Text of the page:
Char siu is a popular way to flavour and make barbecued pork in Cantonese cooking. Char siu translates as fork roasted as that was the traditional way of cooking it. To make char siu, pork is marinated of in a combination of the following; honey, five-spice, soy sauce red fermented bean curd, hoisin sauce, and sometimes red food colouring, after the meat is marinated is it then roasted. The seasoning is used to give the meat a dark red colour. 

Churrasco 

Churrasco is a Portuguese or Spanish term for grilled meat however it be can be used for any grilled meat. It is the commonly used term in Uruguay, Argentina and Brazil. 

A churrascaria is a restaurant or steak house that serves all you can eat grilled meat. The staff move around the restaurant slicing meat onto customers plates. This style of service is called espeto corrido or rodizio. The discovery of the churrasco is attributed to the native groups that settled the coast of Central and South America.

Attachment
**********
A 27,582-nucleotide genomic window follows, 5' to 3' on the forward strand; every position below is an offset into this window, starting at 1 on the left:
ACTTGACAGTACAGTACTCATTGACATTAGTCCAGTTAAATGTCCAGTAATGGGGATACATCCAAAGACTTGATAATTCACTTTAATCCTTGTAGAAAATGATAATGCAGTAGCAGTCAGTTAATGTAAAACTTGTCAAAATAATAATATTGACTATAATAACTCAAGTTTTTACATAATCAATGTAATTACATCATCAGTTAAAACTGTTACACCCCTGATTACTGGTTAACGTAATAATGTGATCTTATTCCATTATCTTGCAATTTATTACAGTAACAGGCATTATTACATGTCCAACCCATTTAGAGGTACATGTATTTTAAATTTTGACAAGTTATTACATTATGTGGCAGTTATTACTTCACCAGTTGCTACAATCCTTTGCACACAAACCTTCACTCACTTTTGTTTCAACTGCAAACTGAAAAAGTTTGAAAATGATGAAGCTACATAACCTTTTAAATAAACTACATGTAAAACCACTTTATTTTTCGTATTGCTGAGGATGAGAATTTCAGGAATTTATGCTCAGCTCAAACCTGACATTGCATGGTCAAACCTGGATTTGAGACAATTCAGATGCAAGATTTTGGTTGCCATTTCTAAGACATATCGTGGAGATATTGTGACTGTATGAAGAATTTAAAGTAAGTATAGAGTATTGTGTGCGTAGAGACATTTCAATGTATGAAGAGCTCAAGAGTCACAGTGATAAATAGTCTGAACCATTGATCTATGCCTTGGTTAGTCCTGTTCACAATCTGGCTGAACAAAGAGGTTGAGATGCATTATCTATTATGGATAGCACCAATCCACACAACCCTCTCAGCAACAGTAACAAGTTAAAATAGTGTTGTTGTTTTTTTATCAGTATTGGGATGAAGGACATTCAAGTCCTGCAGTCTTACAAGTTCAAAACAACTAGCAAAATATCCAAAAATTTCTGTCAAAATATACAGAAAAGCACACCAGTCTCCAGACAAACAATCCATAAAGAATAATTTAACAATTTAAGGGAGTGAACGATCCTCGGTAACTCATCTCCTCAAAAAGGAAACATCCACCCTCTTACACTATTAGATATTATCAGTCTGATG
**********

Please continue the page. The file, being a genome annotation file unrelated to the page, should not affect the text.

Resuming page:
Indirect Grilling

Indirect grilling is a cooking technique that is used when barbecuing. It is more similar to baking than direct grilling. The heat source is built off to the side and the food is placed on the unheated side, a lid is usually used so that convection and radiant heat will cook the food.

As the food isn’t exposed to direct heat, the cook is more even and slow. It is a good technique for cooking larger cuts such as whole chicken, pork shoulders or brisket. A temperature of around 270 – 350 °F is used for indirect grilling. This method also makes it easier to introduce smoke for flavouring.

Korean Barbecue